By Mike Smith
With a certainty that new course records would be established at the 36th Jeri Blair Belmont Invitational, both the women’s and the men’s races did what they could to surprise those watching. While the course wasn’t exceedingly difficult to understand, all it takes is one wrong move on an unfamiliar route and it changes everything. The leaders in both races made in-race decisions that affected the finishing times, with the women’s race being cut short (approx. 5050 meters) and the men’s race going long (approx. 5310 meters).
However this didn’t impact the racing, as athletes took advantage of the cool, dry weather to get out and go at each other. The new race start provided a longer run up to the single track (much longer for the men) affording athletes a bit more space to separate and keep the pace moving. This led to some great racing up front, some strong head to head battles in the women’s race, and some aggressive team to team battles in the men’s race.
Starting us off in the girls race was Leila Trummel of Hanover, going right to the front and pushing the pace by a quarter mile in, followed by a trio of D3’s best in Mya Dube of Kearsarge, Alice Riley of Belmont and Samantha Bilodeau of Mascenic. By the halfway, Dube had joined Trummel at the front and was working to pull away. Riley and Bilodeau were in a battle of their own for third, followed by a chase pack that included HB’s Kay Partridge, Elsa Nordstrom of Hanover, Avery Scully of Sanborn, Kearsarge’s Jenna Bears, White Moutains Leah Dutkewych, and Delia Cormier of Laconia.
Dube would make a gap on Trummel heading into the final single track, but elected to run the fence line on the softball field instead and Trummel followed trying to close the gap. Dube was able to hold off a hard charging Trummel to finish in 19 minutes, 21 seconds, one second up on Trummel. Riley would separate from Bilodeau and finish that way, both more than 12 seconds on the chase pack, who would finish in the order as listed.
With their top four in the top twenty, Hanover would win this one easily with 70 points, led by Trummel, . Second, somewhat surprisingly with no one in the top ten was Hopkinton. With 107 points, their entire scoring seven was in the top 50. Third went to Kearsarge (121 points), fourth Hollis/Brookline (144 points), and fifth was host school Belmont (146 points.)
The men’s race got out quick with Sanborn’s freshman Dylan Kahlil being credited with the wrong turn just over a quarter mile into the race that sent the runners the long way and backwards around the softball field before heading into the single track. With coaches scratching their heads and spectators jumping out of the way as the racers navigated the wrong path, things were pretty off balance for the first 1000 meters of the race. Once the dust settled HB’s Kenny Corsetti remained in the front looking to break away from the chase pack. He was being tracked by Moultonborough’s Dylan McLaughlin, Kahlil, Brandon Langdon of John Stark, Kearsarge’s Mason Benedict as well as Mascenic’s Dakota Somero, Josh Movsessian, DJ Turner, Logan Thibault and Michael Fappiano, filling a pretty solid chase pack.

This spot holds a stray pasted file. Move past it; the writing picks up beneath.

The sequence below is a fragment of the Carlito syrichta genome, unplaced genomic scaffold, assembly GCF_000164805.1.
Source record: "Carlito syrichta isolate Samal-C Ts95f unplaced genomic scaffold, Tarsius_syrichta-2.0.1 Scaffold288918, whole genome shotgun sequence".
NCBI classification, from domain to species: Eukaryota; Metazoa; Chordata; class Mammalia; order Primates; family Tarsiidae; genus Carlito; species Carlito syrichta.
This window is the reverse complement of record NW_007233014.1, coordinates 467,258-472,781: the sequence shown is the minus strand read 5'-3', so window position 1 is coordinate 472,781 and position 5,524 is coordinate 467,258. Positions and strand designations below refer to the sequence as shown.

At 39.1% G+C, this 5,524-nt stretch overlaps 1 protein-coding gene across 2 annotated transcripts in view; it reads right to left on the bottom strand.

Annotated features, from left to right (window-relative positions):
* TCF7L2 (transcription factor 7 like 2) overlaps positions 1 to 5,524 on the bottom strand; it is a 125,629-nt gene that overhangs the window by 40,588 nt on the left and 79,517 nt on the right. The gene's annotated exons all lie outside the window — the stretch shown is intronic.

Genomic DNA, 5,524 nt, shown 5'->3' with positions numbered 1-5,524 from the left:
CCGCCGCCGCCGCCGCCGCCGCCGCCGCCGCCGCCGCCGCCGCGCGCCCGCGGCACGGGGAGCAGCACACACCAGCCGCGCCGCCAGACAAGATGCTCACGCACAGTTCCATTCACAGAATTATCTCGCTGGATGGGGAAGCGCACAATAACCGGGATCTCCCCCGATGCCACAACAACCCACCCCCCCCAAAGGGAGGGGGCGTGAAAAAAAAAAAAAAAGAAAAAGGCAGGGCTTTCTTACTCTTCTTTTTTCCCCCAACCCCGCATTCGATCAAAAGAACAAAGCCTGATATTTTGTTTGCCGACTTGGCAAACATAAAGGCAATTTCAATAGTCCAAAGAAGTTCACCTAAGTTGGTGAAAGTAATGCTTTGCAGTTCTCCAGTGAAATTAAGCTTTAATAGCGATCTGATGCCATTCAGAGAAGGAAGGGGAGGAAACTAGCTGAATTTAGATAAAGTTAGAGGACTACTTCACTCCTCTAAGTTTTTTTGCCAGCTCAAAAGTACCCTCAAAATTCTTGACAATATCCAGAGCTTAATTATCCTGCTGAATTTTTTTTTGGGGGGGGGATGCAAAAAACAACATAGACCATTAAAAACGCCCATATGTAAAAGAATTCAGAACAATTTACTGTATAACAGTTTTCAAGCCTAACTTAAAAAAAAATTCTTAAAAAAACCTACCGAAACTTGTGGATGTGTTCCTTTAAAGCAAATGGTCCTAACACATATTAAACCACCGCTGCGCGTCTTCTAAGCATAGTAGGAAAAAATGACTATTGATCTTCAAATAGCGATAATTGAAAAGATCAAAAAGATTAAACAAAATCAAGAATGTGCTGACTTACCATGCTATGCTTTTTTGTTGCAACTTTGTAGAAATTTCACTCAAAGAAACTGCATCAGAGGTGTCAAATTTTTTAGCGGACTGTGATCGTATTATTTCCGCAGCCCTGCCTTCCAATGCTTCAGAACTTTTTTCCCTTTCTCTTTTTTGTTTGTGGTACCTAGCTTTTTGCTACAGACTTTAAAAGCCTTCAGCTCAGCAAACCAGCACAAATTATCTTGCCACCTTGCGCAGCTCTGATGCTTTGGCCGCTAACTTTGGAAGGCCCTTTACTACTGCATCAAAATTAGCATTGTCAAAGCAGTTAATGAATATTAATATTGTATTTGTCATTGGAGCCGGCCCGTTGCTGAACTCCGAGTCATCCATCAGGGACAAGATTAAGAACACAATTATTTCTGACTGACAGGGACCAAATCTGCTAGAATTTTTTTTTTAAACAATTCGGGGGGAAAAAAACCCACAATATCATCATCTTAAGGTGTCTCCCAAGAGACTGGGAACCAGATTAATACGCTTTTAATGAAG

It was apparent early Mascenic brought their “A” game and the crew from Kearsarge made a quick adjustment to try to bridge the gap between the two teams, with their guys moving through the pack. Out front Corsetti was setting a quick pace with Langdon and McLaughlin working together to reel him in. Corsetti would manage to stay out front in this one, winning in 18 minutes, 13 seconds, nine seconds up on McLaughlin. Benedict would catch Langdon for 3rd, with Mascenic’s freshman Movsessian placing fifth. Kahlil, Turner, Somero, Trevor Pauling of Kearsarge and Kyle Mann of Winnisquam would round out the top ten.
The team race was a battle between the two teams ranked in the top ten in NH, Mascenic and Kearsarge, and a battle nit was, with nine of the top twenty from these two teams. Mascenic won by 21 points, 48 to 69, with Hanover (91 points), Sanborn (146 points) and Bow (158 points) rounding out the top five.